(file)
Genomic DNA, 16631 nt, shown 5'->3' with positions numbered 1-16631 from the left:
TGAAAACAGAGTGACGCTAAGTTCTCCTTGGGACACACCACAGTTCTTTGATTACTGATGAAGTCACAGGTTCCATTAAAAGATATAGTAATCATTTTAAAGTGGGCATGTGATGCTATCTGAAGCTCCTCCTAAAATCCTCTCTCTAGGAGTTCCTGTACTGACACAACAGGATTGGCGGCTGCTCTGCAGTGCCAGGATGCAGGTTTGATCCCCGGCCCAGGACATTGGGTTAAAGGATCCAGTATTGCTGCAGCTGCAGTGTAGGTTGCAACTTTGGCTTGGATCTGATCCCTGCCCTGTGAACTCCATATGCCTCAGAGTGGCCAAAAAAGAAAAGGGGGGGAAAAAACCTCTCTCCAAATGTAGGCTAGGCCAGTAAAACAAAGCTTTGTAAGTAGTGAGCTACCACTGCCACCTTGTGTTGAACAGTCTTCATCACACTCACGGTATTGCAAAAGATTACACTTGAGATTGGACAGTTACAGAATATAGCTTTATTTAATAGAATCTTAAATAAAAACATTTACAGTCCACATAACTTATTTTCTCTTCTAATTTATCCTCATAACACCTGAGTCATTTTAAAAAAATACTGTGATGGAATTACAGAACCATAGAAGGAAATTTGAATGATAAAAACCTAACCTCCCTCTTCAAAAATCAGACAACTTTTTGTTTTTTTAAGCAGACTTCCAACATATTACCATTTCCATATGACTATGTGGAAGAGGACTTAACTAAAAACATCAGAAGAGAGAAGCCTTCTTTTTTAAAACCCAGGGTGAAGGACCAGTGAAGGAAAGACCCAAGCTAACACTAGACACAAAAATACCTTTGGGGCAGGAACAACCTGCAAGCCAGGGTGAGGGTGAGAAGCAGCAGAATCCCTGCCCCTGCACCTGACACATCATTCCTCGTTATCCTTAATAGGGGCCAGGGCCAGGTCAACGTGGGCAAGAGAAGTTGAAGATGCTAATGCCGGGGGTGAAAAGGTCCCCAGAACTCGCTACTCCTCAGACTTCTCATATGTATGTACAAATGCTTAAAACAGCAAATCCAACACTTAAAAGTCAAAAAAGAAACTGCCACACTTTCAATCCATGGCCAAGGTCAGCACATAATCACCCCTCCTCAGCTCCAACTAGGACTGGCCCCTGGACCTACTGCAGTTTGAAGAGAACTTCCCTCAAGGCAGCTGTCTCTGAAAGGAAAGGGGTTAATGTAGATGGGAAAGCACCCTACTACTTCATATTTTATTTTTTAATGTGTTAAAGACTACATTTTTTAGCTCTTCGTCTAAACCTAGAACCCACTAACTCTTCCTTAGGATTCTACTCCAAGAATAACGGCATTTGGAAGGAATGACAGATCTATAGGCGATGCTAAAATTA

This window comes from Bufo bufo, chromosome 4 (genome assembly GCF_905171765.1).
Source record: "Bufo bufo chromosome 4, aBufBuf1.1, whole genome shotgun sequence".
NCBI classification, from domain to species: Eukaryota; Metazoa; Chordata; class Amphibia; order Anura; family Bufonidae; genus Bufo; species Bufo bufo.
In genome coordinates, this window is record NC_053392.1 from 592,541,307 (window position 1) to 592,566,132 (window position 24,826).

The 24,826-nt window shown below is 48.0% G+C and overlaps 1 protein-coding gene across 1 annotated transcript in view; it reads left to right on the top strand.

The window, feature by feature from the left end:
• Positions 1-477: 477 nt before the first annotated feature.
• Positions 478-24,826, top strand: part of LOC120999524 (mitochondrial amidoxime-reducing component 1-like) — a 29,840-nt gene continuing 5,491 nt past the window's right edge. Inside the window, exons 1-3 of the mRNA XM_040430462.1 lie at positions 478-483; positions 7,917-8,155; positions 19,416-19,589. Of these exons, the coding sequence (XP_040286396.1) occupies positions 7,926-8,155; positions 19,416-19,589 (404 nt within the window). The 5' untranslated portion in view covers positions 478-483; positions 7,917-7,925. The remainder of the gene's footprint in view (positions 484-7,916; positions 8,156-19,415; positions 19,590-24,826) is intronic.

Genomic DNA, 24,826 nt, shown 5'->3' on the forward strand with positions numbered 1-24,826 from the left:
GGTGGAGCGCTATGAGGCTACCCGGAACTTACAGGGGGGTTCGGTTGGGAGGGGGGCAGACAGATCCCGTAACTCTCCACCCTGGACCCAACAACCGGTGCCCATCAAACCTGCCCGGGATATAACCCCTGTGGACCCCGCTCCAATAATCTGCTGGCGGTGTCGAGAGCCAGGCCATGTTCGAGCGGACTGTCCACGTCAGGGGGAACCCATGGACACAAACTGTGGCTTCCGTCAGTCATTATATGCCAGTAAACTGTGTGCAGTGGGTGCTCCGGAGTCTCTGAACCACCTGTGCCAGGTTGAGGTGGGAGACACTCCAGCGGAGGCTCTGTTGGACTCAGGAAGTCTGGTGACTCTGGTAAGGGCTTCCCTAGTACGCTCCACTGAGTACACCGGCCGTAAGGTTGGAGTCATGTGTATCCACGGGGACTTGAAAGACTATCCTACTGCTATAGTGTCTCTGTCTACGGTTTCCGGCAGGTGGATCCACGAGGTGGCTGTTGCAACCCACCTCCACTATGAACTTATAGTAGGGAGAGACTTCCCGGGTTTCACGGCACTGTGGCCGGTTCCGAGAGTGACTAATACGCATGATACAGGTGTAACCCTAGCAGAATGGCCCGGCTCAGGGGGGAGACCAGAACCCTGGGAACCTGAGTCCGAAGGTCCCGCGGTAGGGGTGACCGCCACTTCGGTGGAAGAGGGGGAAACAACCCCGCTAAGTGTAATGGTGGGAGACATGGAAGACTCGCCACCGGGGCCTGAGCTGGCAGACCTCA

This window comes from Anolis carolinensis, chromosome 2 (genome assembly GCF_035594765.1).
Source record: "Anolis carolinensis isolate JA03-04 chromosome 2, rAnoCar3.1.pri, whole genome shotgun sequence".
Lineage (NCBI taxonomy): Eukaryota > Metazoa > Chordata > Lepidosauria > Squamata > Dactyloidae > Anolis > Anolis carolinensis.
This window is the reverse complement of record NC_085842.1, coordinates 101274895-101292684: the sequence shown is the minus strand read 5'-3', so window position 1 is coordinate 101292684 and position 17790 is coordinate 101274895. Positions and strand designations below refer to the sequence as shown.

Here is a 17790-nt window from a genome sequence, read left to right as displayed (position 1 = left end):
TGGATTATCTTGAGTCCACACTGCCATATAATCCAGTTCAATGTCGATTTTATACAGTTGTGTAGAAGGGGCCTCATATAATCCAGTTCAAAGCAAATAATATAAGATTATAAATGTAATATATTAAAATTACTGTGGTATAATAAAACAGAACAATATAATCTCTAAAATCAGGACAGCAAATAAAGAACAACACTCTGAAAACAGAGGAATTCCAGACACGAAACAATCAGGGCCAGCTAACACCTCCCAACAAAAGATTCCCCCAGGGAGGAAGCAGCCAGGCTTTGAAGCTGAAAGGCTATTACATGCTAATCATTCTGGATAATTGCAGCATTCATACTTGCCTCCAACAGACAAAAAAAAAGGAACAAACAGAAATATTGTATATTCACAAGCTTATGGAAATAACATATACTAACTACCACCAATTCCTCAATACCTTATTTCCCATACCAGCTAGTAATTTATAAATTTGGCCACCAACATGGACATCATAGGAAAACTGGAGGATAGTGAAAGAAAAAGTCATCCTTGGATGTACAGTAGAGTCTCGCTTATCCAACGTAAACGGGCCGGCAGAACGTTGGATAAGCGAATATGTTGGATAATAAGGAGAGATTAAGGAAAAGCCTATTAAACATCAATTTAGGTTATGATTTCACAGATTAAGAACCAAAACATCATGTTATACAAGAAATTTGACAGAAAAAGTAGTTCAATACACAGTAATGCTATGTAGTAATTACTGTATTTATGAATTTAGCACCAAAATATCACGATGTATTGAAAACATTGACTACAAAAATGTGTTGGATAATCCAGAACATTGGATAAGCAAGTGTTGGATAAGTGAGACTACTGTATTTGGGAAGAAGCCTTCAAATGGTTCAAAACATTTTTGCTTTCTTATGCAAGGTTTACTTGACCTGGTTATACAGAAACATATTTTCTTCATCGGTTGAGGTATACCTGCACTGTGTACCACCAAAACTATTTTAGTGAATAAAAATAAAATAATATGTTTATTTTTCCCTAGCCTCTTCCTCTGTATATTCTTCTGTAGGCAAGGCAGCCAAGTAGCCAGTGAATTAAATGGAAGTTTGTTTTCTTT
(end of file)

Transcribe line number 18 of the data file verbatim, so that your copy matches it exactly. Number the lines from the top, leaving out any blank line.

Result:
TGGATTATCTTGAGTCCACACTGCCATATAATCCAGTTCAATGTCGATTTTATACAGTTGTGTAGAAGGGGCCTCATATAATCCAGTTCAAAGCAAATAATATAAGATTATAAATGTAATATATTAAAATTACTGTGGTATAATAAAACAGAACAATATAATCTCTAAAATCAGGACAGCAAATAAAGAACAACACTCTGAAAACAGAGGAATTCCAGACACGAAACAATCAGGGCCAGCTAACACCTCCCAACAAAAGATTCCCCCAGGGAGGAAGCAGCCAGGCTTTGAAGCTGAAAGGCTATTACATGCTAATCATTCTGGATAATTGCAGCATTCATACTTGCCTCCAACAGACAAAAAAAAAGGAACAAACAGAAATATTGTATATTCACAAGCTTATGGAAATAACATATACTAACTACCACCAATTCCTCAATACCTTATTTCCCATACCAGCTAGTAATTTATAAATTTGGCCACCAACATGGACATCATAGGAAAACTGGAGGATAGTGAAAGAAAAAGTCATCCTTGGATGTACAGTAGAGTCTCGCTTATCCAACGTAAACGGGCCGGCAGAACGTTGGATAAGCGAATATGTTGGATAATAAGGAGAGATTAAGGAAAAGCCTATTAAACATCAATTTAGGTTATGATTTCACAGATTAAGAACCAAAACATCATGTTATACAAGAAATTTGACAGAAAAAGTAGTTCAATACACAGTAATGCTATGTAGTAATTACTGTATTTATGAATTTAGCACCAAAATATCACGATGTATTGAAAACATTGACTACAAAAATGTGTTGGATAATCCAGAACATTGGATAAGCAAGTGTTGGATAAGTGAGACTACTGTATTTGGGAAGAAGCCTTCAAATGGTTCAAAACATTTTTGCTTTCTTATGCAAGGTTTACTTGACCTGGTTATACAGAAACATATTTTCTTCATCGGTTGAGGTATACCTGCACTGTGTACCACCAAAACTATTTTAGTGAATAAAAATAAAATAATATGTTTATTTTTCCCTAGCCTCTTCCTCTGTATATTCTTCTGTAGGCAAGGCAGCCAAGTAGCCAGTGAATTAAATGGAAGTTTGTTTTCTTT